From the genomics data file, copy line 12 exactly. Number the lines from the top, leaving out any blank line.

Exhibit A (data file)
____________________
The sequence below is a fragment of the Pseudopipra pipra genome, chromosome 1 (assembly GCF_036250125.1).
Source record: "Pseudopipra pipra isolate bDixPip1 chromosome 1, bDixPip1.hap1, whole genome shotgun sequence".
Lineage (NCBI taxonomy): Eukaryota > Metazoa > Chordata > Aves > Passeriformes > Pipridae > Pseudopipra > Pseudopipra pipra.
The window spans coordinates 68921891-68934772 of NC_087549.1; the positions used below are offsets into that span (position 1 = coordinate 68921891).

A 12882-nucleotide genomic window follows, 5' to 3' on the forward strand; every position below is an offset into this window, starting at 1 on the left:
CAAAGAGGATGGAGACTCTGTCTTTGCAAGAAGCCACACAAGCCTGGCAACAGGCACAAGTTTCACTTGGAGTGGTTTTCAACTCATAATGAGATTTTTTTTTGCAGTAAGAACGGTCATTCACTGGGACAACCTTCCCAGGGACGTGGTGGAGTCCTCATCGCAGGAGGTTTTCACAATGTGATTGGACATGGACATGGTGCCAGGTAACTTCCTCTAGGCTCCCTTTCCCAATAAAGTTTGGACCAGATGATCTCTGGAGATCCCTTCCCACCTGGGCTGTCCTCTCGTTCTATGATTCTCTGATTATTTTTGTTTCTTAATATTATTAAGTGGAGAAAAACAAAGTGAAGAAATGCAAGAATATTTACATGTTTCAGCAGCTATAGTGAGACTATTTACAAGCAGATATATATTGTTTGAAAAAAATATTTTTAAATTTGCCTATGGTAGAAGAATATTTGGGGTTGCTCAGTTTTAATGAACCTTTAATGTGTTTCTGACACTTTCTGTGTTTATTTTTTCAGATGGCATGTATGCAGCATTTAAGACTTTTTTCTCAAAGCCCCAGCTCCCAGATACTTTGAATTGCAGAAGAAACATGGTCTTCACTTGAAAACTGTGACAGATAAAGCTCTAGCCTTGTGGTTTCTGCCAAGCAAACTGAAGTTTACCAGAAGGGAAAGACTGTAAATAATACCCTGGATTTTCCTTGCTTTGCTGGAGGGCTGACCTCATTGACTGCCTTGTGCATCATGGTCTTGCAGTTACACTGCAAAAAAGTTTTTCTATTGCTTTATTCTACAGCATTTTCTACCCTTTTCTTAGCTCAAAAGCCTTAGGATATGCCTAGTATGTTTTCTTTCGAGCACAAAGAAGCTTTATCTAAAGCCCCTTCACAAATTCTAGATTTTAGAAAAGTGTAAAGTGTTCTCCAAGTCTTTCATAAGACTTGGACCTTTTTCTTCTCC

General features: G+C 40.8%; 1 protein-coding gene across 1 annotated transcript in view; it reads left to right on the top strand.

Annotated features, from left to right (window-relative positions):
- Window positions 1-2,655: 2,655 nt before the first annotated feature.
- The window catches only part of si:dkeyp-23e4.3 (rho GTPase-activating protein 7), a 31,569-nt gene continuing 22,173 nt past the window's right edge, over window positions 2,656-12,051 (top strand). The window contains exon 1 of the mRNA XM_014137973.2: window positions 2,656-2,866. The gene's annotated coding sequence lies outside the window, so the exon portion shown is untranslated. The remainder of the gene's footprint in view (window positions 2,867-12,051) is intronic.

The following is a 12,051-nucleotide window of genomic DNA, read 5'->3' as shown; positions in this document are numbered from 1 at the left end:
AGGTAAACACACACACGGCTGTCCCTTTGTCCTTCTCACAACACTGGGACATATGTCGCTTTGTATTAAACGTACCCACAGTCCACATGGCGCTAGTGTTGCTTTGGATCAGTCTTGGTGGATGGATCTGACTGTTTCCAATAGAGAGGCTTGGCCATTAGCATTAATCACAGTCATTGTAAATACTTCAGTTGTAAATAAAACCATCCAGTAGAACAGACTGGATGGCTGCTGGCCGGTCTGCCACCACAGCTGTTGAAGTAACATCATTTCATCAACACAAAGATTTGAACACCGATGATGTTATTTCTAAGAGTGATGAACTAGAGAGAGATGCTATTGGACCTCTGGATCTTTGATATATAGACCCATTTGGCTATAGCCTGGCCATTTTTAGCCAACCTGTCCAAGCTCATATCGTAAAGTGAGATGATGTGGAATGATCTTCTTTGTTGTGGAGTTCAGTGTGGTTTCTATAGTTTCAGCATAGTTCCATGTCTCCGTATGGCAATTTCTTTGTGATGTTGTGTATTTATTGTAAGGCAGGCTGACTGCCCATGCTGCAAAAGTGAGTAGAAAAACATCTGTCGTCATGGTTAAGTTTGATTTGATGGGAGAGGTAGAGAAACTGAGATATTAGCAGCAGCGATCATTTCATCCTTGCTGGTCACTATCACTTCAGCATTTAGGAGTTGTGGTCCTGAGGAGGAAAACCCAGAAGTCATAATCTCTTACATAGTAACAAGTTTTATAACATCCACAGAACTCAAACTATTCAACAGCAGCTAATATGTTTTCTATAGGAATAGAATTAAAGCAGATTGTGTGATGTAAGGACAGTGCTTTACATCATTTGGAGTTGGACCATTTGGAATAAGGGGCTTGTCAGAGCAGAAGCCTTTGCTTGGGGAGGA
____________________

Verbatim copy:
AGGTAAACACACACACGGCTGTCCCTTTGTCCTTCTCACAACACTGGGACATATGTCGCTTTGTATTAAACGTACCCACAGTCCACATGGCGCTAGTGTTGCTTTGGATCAGTCTTGGTGGATGGATCTGACTGTTTCCAATAGAGAGGCTTGGCCATTAGCATTAATCACAGTCATTGTAAATACTTCAGTTGTAAATAAAACCATCCAGTAGAACAGACTGGATGGCTGCTGGCCGGTCTGCCACCACAGCTGTTGAAGTAACATCATTTCATCAACACAAAGATTTGAACACCGATGATGTTATTTCTAAGAGTGATGAACTAGAGAGAGATGCTATTGGACCTCTGGATCTTTGATATATAGACCCATTTGGCTATAGCCTGGCCATTTTTAGCCAACCTGTCCAAGCTCATATCGTAAAGTGAGATGATGTGGAATGATCTTCTTTGTTGTGGAGTTCAGTGTGGTTTCTATAGTTTCAGCATAGTTCCATGTCTCCGTATGGCAATTTCTTTGTGATGTTGTGTATTTATTGTAAGGCAGGCTGACTGCCCATGCTGCAAAAGTGAGTAGAAAAACATCTGTCGTCATGGTTAAGTTTGATTTGATGGGAGAGGTAGAGAAACTGAGATATTAGCAGCAGCGATCATTTCATCCTTGCTGGTCACTATCACTTCAGCATTTAGGAGTTGTGGTCCTGAGGAGGAAAACCCAGAAGTCATAATCTCTTACATAGTAACAAGTTTTATAACATCCACAGAACTCAAACTATTCAACAGCAGCTAATATGTTTTCTATAGGAATAGAATTAAAGCAGATTGTGTGATGTAAGGACAGTGCTTTACATCATTTGGAGTTGGACCATTTGGAATAAGGGGCTTGTCAGAGCAGAAGCCTTTGCTTGGGGAGGA